Introduction to Organization Systems

Organizations vary in size, purpose, and a slew of other variables, and the organization systems they develop and utilize, formally and informally, exhibit similar variety. These perspectives, in turn, have been developed by leveraging diverse but related perspectives and supporting theories as well, further increasing the complexities associated with the topic of organization systems.

A clear and concise discussion regarding several core organization system perspectives is critical to achieve a better understanding of their foundations, their construct and purpose, their applications in real-world scenarios, and the similarities and differences between them. This initial discussion will center on three of these organization system perspectives: rational, natural, and open.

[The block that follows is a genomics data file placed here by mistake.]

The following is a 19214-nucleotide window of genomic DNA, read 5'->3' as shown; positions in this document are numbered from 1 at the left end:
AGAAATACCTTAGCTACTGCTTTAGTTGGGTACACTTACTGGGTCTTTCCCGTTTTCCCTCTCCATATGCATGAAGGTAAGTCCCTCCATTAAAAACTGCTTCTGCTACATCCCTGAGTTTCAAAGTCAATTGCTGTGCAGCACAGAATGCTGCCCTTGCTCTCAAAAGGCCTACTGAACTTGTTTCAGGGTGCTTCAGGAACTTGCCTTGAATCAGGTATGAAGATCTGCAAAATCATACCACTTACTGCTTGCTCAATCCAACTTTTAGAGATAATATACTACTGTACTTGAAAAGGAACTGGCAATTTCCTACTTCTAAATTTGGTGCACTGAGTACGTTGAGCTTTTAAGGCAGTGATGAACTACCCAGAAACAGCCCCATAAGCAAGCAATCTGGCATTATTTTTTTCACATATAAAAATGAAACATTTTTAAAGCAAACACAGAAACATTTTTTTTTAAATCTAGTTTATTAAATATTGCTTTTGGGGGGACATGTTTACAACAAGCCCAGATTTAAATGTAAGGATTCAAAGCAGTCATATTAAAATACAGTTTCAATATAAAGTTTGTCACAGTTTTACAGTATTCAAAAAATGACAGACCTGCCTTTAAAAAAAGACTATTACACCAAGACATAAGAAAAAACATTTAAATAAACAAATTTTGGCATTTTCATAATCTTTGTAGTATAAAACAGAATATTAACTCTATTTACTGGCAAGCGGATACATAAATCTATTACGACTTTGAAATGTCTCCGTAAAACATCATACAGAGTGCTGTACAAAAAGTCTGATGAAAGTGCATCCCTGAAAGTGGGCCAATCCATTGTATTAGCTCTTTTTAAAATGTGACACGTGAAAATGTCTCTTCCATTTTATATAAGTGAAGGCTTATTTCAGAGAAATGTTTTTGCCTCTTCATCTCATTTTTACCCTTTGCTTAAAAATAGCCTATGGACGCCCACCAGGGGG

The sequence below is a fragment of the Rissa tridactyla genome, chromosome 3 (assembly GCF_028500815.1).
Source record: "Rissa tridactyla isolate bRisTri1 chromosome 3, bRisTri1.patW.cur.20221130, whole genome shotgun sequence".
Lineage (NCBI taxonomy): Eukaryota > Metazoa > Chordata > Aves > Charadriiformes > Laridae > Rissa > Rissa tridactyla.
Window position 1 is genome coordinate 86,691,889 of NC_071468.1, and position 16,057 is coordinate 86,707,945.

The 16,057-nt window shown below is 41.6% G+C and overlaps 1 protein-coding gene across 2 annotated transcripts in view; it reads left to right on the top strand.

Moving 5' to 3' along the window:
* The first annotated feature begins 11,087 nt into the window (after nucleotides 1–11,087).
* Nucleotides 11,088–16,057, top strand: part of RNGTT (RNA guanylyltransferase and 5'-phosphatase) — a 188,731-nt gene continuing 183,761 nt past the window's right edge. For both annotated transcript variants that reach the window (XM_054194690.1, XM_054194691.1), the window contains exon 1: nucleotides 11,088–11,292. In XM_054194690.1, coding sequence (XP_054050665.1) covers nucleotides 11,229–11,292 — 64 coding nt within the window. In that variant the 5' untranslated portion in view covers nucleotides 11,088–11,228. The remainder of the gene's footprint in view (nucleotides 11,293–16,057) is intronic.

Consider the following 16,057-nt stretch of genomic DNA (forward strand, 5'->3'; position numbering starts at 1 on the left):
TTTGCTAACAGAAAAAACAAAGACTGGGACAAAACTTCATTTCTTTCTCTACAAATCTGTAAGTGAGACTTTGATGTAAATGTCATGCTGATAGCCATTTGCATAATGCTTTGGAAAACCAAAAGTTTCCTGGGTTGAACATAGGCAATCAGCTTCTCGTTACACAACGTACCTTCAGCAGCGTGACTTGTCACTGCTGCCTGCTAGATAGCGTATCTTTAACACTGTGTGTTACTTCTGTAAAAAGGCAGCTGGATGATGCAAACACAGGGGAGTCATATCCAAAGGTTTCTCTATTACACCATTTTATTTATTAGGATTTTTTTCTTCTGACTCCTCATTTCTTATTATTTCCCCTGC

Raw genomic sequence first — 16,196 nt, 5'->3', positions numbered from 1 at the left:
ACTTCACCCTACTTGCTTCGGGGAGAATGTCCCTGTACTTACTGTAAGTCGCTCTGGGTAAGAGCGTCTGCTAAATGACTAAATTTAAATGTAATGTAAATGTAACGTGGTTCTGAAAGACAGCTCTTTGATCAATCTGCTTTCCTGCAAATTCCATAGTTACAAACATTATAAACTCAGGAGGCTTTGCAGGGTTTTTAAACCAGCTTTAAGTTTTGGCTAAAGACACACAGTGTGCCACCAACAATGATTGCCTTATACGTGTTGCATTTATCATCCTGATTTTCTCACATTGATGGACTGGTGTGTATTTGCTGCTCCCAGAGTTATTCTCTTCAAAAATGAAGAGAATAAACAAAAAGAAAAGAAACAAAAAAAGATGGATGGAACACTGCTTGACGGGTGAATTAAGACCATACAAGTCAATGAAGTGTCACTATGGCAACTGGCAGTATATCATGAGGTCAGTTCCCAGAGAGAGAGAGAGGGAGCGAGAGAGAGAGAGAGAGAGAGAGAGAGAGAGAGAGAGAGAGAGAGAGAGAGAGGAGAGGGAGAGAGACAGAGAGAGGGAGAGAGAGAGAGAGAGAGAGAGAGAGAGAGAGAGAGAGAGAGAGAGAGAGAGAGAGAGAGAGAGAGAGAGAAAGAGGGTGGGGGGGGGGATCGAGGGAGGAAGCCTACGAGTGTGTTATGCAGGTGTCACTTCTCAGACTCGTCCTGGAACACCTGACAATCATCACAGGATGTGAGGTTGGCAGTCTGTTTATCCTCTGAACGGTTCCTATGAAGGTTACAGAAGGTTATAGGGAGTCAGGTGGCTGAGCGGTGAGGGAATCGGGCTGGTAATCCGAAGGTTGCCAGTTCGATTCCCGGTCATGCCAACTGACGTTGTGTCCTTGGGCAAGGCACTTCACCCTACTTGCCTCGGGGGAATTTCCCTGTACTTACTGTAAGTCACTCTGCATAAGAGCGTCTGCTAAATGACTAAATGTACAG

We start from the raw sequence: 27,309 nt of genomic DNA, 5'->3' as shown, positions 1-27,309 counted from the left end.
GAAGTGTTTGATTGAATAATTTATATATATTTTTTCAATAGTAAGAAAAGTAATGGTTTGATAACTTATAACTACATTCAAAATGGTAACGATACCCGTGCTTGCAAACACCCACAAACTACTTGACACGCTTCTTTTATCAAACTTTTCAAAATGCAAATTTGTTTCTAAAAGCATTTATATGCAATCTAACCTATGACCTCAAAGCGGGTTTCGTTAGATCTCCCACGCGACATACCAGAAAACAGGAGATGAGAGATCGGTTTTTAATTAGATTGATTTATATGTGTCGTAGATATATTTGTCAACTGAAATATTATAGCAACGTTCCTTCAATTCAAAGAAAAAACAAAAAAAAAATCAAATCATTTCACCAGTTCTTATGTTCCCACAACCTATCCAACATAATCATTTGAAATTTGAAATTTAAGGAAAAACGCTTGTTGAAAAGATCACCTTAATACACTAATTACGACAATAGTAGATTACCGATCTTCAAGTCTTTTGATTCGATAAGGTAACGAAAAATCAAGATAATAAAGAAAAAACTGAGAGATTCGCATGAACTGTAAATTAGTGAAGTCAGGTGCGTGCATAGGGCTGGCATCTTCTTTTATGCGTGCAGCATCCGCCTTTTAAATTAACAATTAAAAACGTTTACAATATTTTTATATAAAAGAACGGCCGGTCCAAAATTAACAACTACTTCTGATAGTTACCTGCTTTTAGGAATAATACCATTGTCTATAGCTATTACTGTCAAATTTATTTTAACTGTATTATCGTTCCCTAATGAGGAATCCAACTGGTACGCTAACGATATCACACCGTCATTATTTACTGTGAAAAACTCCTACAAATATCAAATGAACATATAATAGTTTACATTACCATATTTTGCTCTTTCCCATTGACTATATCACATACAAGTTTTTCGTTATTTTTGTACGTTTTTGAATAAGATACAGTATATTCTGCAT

Rational Systems

The rational system perspective represents a performance- or goal-driven approach. “The rational systems perspective of organizational theory that emphasizes the pursuit of specific, focal goals and the rationalization and formalization of structures for attaining these goals” (Chen & Eriksson, 2019). This definition, while concise, may need additional specificity. In particular, the term rationality in this instance requires further clarification.